A Redesigned "For Lease" Banner
Thought I'd take a stab at trying to design a better "For Lease" banner. I walk my dog around downtown D.C. every day and see dozens of these plastered throughout the city; it was worth a shot when it came time for us to have our own.
White on red most certainly is highly visible; right or wrong, I decided that it was "most appropriate" because despite subjective opinion, big red letters on a white banner most typically visually subconsciously connote "for lease" or "for rent" (you're brain can identify what this means before you've even processed it; if you're on the look out for space, your eye will catch this much better).
Because of the unique location of our studio space, we get lof of traffic ... those who drive by on their daily commute, those who stare in wonderment as they're stuck in traffic and then those that walk by street-level; so, I decided to design for these different audiences/situations. Each content area is sized appropriately with relevant content that can be consumed on each different level.
The first column hits the basics; phone numbers still rule supreme, even in this smart phone mobile web world we live in. Knowing it's a commercial lease and the square footage are the two biggest considerations (and then third-up is price -- but we decided to leave that off). Showing the dollar amount for price and our signing bonus felt visually confusing ... we decided that the signing bonus was more important/more enticing.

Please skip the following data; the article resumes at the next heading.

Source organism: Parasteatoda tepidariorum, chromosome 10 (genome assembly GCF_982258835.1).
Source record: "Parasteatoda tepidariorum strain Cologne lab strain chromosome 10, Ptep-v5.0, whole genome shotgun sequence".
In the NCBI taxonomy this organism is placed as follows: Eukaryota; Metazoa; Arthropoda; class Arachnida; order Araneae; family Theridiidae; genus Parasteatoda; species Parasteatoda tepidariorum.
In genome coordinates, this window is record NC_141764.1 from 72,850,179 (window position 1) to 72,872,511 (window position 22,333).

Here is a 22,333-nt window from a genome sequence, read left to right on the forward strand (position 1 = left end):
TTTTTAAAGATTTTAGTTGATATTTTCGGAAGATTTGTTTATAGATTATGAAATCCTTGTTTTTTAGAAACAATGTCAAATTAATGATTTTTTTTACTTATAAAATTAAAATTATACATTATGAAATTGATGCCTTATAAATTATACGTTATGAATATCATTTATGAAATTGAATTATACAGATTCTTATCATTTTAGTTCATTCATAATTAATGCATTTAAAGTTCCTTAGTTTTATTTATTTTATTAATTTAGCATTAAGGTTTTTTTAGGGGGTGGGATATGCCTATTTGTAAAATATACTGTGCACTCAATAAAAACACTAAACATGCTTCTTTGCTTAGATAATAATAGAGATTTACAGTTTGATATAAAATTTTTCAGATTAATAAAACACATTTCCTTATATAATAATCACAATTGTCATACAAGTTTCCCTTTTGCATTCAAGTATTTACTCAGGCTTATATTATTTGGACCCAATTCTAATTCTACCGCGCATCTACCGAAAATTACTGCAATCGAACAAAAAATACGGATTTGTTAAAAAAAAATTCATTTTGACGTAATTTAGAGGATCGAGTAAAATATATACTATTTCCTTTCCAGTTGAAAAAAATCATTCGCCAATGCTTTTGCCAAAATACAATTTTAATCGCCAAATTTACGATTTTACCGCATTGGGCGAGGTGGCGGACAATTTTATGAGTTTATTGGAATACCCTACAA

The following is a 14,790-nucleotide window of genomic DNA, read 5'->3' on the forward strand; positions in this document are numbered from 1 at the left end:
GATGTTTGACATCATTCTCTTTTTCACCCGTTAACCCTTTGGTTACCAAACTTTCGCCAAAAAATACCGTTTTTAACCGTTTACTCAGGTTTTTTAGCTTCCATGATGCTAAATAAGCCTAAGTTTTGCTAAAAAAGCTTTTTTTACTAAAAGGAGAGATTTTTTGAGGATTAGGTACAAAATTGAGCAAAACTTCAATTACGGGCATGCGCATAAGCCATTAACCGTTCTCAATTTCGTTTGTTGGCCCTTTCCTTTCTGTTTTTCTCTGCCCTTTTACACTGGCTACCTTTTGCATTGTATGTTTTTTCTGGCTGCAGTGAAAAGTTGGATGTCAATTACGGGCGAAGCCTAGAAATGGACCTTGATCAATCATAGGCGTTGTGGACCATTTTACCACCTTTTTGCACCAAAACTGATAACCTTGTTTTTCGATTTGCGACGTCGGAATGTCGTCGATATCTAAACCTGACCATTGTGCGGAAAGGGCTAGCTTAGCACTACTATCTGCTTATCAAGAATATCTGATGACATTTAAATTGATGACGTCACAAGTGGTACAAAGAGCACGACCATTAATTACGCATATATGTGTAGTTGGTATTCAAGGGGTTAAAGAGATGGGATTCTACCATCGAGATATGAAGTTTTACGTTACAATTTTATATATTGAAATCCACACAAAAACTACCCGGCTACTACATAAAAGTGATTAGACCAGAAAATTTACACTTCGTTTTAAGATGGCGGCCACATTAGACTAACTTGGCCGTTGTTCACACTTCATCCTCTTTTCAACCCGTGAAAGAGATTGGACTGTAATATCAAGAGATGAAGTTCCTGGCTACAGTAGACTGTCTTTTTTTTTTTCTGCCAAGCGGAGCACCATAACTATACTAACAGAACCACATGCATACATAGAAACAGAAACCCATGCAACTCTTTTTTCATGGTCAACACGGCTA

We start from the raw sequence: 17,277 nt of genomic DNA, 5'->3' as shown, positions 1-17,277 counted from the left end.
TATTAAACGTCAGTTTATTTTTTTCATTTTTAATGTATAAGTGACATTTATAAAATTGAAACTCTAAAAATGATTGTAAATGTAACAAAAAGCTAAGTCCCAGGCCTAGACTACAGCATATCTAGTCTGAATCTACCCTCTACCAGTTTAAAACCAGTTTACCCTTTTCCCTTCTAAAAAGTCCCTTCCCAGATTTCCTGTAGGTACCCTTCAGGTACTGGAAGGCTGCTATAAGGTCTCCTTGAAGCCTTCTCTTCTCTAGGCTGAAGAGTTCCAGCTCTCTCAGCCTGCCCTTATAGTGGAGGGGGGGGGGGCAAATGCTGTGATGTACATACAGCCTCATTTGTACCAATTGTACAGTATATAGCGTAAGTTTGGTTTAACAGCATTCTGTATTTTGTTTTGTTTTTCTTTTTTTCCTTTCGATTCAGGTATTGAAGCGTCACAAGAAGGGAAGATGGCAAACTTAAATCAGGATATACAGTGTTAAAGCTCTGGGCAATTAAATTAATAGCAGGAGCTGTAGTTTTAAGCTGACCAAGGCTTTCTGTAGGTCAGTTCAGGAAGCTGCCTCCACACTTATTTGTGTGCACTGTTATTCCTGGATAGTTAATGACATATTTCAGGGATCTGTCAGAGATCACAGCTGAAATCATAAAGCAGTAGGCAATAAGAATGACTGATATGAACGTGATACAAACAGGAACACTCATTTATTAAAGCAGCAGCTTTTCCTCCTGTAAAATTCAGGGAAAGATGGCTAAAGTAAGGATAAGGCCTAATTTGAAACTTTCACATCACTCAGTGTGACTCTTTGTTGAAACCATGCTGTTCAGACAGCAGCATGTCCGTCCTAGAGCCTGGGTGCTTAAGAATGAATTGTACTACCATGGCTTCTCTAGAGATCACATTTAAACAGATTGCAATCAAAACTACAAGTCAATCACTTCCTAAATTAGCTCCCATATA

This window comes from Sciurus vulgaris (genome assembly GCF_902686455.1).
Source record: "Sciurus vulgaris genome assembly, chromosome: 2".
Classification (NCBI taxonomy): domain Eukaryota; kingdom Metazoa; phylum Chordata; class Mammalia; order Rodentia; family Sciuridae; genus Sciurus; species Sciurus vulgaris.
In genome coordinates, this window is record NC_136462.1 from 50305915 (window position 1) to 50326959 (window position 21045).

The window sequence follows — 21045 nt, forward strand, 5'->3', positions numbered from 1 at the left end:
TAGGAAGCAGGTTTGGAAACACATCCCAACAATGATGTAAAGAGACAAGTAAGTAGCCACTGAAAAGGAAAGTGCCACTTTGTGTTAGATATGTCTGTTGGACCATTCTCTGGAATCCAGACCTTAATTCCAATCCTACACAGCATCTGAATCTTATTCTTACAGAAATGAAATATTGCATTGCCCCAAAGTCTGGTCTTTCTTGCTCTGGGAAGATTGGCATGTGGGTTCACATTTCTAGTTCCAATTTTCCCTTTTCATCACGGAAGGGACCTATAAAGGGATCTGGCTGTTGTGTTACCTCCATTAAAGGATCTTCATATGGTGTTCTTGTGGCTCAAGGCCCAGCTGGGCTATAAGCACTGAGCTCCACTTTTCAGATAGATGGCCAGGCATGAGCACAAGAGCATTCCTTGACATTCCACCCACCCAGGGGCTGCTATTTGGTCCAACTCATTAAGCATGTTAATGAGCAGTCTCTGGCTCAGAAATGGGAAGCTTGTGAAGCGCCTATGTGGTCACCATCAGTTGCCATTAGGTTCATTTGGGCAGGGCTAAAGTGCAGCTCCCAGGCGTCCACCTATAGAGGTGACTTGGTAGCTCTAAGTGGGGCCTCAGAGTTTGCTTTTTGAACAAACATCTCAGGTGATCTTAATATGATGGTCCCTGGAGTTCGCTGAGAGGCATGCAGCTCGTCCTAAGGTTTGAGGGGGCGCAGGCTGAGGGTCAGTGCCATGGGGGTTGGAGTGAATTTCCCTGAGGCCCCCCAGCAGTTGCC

The second most column explains why the space is up for lease (and subtly helps our own brand image, we don't want the neighborhood thinking we Mario Kart'ed our way out of business -- the dream still lives!). Have you ever been on a first date with someone who seemed to good to be true? The first question is always, "if you're so amazing, why are you still single?" ... if this space is so amazing, why would we leave it? We've included some incentives for those most likely to take the space (start-ups): short-term lease and nice little up-front cash ... and of course ...a URL for more goodness. We've since started using "nicestudio.com", which is a bit easier to remember.
The third column is for those starring into the space on foot, street-level. We thought we'd put together a little real estate jargon charm and describe what you might not be abel to see by just pressing your forehead to the window ... and yes, a QR code. It's a technology with debatable relevance, but it fit, aesthetically broke up the content nicely and we thought it'd be a cute play for a "creative web design agency" that has been known for doing some pretty amazing things on mobile.
Again, somethings are both practical for moving the space and strategic for brand appeal.